Saudi and Emirati teams test skills in basketball tournament

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Jeddah United, the only representative of the Kingdom, led the Emirati Shabab Al-Ahli with an exceptional performance. (Supplied)
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The event was organized by Jeddah United Sports Academy and ended in Dubai on Saturday.  (Supplied)
Updated 11 March 2019

Saudi and Emirati teams test skills in basketball tournament

  • Jeddah United were the only Saudi team taking part in the tournament
  • This event comes 12 years after the first women’s sports exchange in 2007

JEDDAH: Four Saudi and Emirati teams competed in a series of basketball matches as part of the under-16 Women’s Gulf Sports Exchange Initiative, which aims to help teams gain experience and prepare for local and Gulf competitions. 

The event was organized by Jeddah United Sports Academy and ended in Dubai on Saturday. 

Jeddah United, the only representative of the Kingdom, led the Emirati Shabab Al-Ahli with an exceptional performance. The American University’s team competed with Jam Sports Academy in a friendly atmosphere. 

All participants displayed a high level of sportsmanship, and were keen to acquire expertise and benefit from the matches to improve their performance in official competitions.

The tournament was attended by the players’ parents along with a number of directors including Hamda Al-Shamsi, director of Al-Ahli Club’s women’s sports department, and the director of Jeddah United Sports Academy, Maali Al-Abdali.

They stressed the importance of the initiative and its role in improving the technical level of the teams, promoting sportsmanship and increasing the contact between teams of the same professional level.

“The sports exchange aims at spreading the culture of sportsmanship and good sports ethics in addition to consolidation the culture of respect for the opponent,” they said, noting that “during the matches, many players displayed a high level of basketball skills.”

“This event comes 12 years after the first women’s sports exchange in 2007, which was followed by a series of friendly games and competitions,” they said.


Russian court sentences 11 for Saint Petersburg bombing

Updated 19 min 42 sec ago

Russian court sentences 11 for Saint Petersburg bombing

  • All 10 people had denied the charges, and said they were tortured
  • The defendants were accused of acting as accomplices, by providing Djalilov with explosives and false documents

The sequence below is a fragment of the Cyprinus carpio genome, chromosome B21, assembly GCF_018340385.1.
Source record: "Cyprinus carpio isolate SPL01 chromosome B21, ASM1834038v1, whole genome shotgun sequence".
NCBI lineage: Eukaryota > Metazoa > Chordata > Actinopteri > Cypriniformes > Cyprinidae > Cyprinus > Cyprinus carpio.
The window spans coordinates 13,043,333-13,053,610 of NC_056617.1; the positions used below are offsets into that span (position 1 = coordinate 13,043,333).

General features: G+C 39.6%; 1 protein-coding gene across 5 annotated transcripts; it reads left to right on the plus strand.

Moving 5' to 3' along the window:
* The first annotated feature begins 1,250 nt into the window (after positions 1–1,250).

SAINT PETERSBURG: A Russian court on Tuesday sentenced 11 people to terms including life in prison after finding them guilty of a deadly bomb attack on the Saint Petersburg metro in 2017.
Abror Azimov, a 29-year-old from Kyrgyzstan, was sentenced by a military court in Russia’s second biggest city to life in prison for organizing and participating in a terrorist group.
Ten other people who are also from Central Asia were sentenced to between 19 and 28 years in prison.
All had denied the charges, and said they were tortured.
Shokhista Karimova, 48, pounded the glass of the courtroom cage and cried “let me go” after she was handed a 20-year term.
The bomb blast in April 2017 killed 15 people in the Saint Petersburg metro and wounded dozens more.
The alleged perpetrator, Akbarjon Djalilov, a 22-year-old from Kyrgyzstan, died in the attack.
Ten of the defendants were accused of acting as accomplices, notably by providing Djalilov with explosives and false documents.
The charges ranged from organizing a terrorist group and perpetrating an “act of terror” to weapons trafficking and making explosive devices.
Critics of the case say the defendants’ connection to the attack was not proven and some claimed they were framed by Russia’s FSB security service.
The suspects had been arrested in different Russian cities and detained in Moscow before being transferred to Saint Petersburg for the trial.
The prosecution said the defendants formed two “terrorist cells” in Moscow and Saint Petersburg and helped Djalilov by wiring him money and providing the explosives.
Defense lawyers and prison monitors have pointed to numerous irregularities in the case however and claim that evidence was planted.
One defendant claimed he was kidnapped from a hospital in Kyrgyzstan, while another said last month that they had been framed by the FSB after it “missed the terrorist.”
The bombing was claimed by an obscure group, the Imam Shamil Battalion, which experts say is linked to Al-Qaeda.